Wednesday’s decision by the state Supreme Court to enter into Greenbrier County’s windfarm debate was met, expectedly, with elation by opponents of the planned project and grim determination by its developers.
Mountain Communities for Responsible Energy (MCRE) – the leading voice against the project – has spent about $50,000 in its efforts to stop 124 electric-producing wind turbines from being built in northern Greenbrier County.
MCRE spokesman Dave Buhrman said Thursday he felt “encouraged” by the Supreme Court’s decision to determine whether the Public Service Commission erred in giving Beech Ridge Energy a conditional building permit. Buhrman said the fight against the windfarm has been difficult, but worthwhile.
“Getting people to listen to the case against pounding turbines into every windy ridgetop is tricky,” Buhrman said. “Everyone wants to do the right thing for the global environment, even if it means sacrificing some local environments. The big problem for Greenbrier County is that we know the value of our mountains and we seriously question the value of industrial wind turbines.”
How the Supreme Court decides in the Greenbrier case could be the benchmark for future cases which are sure to be in front of the high court. MCRE lawyer Justin St. Clair told the court Monday that additional wind energy companies are looking to build in the state.
“It’s become clear that wind energy is looking at West Virginia more and more,” St. Clair said Wednesday. “One facility is already operating, two are already permitted and tomorrow I go to trial before the PSC on a fourth. I’ve learned through preparing for the other cases that there are as many as 10 other sites that are being reviewed by the wind energy association in this state.”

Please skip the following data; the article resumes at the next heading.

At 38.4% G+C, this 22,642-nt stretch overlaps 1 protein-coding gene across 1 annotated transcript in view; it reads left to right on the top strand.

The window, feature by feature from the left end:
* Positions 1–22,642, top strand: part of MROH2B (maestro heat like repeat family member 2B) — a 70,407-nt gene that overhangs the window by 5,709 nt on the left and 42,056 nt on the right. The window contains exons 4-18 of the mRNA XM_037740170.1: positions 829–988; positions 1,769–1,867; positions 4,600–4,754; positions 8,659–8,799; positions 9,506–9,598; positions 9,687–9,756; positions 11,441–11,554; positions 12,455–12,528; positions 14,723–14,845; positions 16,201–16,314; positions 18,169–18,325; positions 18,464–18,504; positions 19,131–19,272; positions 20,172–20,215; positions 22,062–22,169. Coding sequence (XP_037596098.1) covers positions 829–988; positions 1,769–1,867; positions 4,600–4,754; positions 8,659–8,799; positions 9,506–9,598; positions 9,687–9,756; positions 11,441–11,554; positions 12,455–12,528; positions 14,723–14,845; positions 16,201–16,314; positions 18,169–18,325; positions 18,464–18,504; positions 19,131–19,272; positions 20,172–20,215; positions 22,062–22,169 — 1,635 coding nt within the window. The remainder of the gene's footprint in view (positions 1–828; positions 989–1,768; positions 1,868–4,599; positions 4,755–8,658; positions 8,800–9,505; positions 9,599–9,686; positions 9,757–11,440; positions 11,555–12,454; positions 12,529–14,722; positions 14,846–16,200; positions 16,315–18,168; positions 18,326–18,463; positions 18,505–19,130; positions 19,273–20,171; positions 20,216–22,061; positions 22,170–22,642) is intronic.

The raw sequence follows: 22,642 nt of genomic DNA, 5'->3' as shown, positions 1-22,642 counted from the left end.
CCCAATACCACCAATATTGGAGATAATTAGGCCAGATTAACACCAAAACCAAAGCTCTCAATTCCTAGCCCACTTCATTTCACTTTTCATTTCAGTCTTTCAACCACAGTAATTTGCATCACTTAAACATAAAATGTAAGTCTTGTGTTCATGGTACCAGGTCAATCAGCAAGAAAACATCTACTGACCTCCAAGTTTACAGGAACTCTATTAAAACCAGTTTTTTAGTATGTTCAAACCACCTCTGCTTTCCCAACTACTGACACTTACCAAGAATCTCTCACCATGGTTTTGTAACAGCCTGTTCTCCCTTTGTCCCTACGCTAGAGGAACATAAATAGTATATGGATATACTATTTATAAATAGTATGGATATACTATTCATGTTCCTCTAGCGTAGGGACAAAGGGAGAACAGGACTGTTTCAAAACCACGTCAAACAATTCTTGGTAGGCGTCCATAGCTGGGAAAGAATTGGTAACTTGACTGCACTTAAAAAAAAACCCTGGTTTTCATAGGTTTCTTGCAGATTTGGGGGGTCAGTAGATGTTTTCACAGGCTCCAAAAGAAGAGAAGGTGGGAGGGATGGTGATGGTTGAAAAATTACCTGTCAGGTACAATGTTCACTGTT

Frank Miasano, a spokes-man for wind energy developers in the Mid-Atlantic, said wind projects in the state are “moving forward” despite some legal setbacks.
“There are many important issues moving forward right now on several wind projects in West Virginia. This is a dynamic and important time for the development of clean, renewable energy in West Virginia,” Miasano said Thursday.
Dave Groberg, business development manager of Chicago-based Invenergy, which owns Beech Ridge, said he was “disappointed” by Wednesday’s decision. Beech Ridge has spent about $1 million so far in its effort to build the $300 million windfarm.
“We’re very disappointed with the court’s decision to take the case in light of the monumental efforts made by the PSC to carefully consider every minute aspect of our application,” Groberg said Thursday. “We will do what we can to support the PSC’s effort to convince the court to uphold its order granting Beech Ridge a siting certificate.”
Groberg said the court’s decision has delayed efforts “to finalize construction plans” and its plans to hire West Virginia construction workers have “been put on hold.”
When asked what Beech Ridge’s plans will be if the Supreme Court denies its building permit, Groberg sidestepped the question.
“We can’t answer that question because we believe that once the court takes a closer look at the record, it will see the PSC made the correct decision.”
Conversely, Buhrman philosophically answered the question of whether MCRE would be willing to take its case to the U.S. Supreme Court if it loses at the state level.
“The sign on my fridge says “˜Everything will be OK in the end. If it’s not OK … it’s not the end.”
By Christian Giggenbach
19 April 2007
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